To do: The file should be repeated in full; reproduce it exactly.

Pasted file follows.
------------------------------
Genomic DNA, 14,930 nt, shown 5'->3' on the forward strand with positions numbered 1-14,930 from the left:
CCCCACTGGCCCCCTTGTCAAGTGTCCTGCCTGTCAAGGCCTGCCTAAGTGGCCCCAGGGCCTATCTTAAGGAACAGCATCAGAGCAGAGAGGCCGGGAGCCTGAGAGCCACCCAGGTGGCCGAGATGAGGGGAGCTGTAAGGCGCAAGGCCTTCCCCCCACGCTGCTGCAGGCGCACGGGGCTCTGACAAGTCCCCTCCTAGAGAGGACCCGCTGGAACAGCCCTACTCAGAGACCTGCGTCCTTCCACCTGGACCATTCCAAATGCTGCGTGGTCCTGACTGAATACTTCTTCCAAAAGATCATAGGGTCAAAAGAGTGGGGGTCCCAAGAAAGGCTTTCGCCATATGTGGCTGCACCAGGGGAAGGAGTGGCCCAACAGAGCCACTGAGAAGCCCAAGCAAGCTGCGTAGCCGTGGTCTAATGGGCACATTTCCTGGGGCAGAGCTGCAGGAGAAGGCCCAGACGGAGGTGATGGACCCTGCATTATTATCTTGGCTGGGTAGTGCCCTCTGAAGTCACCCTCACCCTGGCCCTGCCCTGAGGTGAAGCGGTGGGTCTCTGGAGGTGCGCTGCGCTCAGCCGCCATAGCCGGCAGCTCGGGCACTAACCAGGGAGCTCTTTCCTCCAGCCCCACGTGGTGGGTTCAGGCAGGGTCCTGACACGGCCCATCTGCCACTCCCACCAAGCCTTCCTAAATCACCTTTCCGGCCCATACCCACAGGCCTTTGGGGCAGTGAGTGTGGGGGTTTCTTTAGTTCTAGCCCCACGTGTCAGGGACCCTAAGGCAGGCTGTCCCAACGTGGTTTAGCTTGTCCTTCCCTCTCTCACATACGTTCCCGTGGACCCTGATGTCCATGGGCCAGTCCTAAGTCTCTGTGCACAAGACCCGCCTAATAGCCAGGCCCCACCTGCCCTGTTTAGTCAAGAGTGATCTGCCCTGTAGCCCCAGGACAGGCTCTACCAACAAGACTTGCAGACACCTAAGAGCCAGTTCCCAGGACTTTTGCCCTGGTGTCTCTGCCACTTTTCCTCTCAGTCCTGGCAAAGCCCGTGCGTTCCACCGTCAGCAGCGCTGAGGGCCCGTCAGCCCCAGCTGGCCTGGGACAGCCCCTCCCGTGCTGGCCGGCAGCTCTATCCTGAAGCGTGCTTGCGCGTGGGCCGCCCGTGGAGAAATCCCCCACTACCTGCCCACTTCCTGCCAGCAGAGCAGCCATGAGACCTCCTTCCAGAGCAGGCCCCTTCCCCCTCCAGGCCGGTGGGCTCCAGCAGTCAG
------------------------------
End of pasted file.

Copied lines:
Genomic DNA, 14,930 nt, shown 5'->3' on the forward strand with positions numbered 1-14,930 from the left:
CCCCACTGGCCCCCTTGTCAAGTGTCCTGCCTGTCAAGGCCTGCCTAAGTGGCCCCAGGGCCTATCTTAAGGAACAGCATCAGAGCAGAGAGGCCGGGAGCCTGAGAGCCACCCAGGTGGCCGAGATGAGGGGAGCTGTAAGGCGCAAGGCCTTCCCCCCACGCTGCTGCAGGCGCACGGGGCTCTGACAAGTCCCCTCCTAGAGAGGACCCGCTGGAACAGCCCTACTCAGAGACCTGCGTCCTTCCACCTGGACCATTCCAAATGCTGCGTGGTCCTGACTGAATACTTCTTCCAAAAGATCATAGGGTCAAAAGAGTGGGGGTCCCAAGAAAGGCTTTCGCCATATGTGGCTGCACCAGGGGAAGGAGTGGCCCAACAGAGCCACTGAGAAGCCCAAGCAAGCTGCGTAGCCGTGGTCTAATGGGCACATTTCCTGGGGCAGAGCTGCAGGAGAAGGCCCAGACGGAGGTGATGGACCCTGCATTATTATCTTGGCTGGGTAGTGCCCTCTGAAGTCACCCTCACCCTGGCCCTGCCCTGAGGTGAAGCGGTGGGTCTCTGGAGGTGCGCTGCGCTCAGCCGCCATAGCCGGCAGCTCGGGCACTAACCAGGGAGCTCTTTCCTCCAGCCCCACGTGGTGGGTTCAGGCAGGGTCCTGACACGGCCCATCTGCCACTCCCACCAAGCCTTCCTAAATCACCTTTCCGGCCCATACCCACAGGCCTTTGGGGCAGTGAGTGTGGGGGTTTCTTTAGTTCTAGCCCCACGTGTCAGGGACCCTAAGGCAGGCTGTCCCAACGTGGTTTAGCTTGTCCTTCCCTCTCTCACATACGTTCCCGTGGACCCTGATGTCCATGGGCCAGTCCTAAGTCTCTGTGCACAAGACCCGCCTAATAGCCAGGCCCCACCTGCCCTGTTTAGTCAAGAGTGATCTGCCCTGTAGCCCCAGGACAGGCTCTACCAACAAGACTTGCAGACACCTAAGAGCCAGTTCCCAGGACTTTTGCCCTGGTGTCTCTGCCACTTTTCCTCTCAGTCCTGGCAAAGCCCGTGCGTTCCACCGTCAGCAGCGCTGAGGGCCCGTCAGCCCCAGCTGGCCTGGGACAGCCCCTCCCGTGCTGGCCGGCAGCTCTATCCTGAAGCGTGCTTGCGCGTGGGCCGCCCGTGGAGAAATCCCCCACTACCTGCCCACTTCCTGCCAGCAGAGCAGCCATGAGACCTCCTTCCAGAGCAGGCCCCTTCCCCCTCCAGGCCGGTGGGCTCCAGCAGTCAG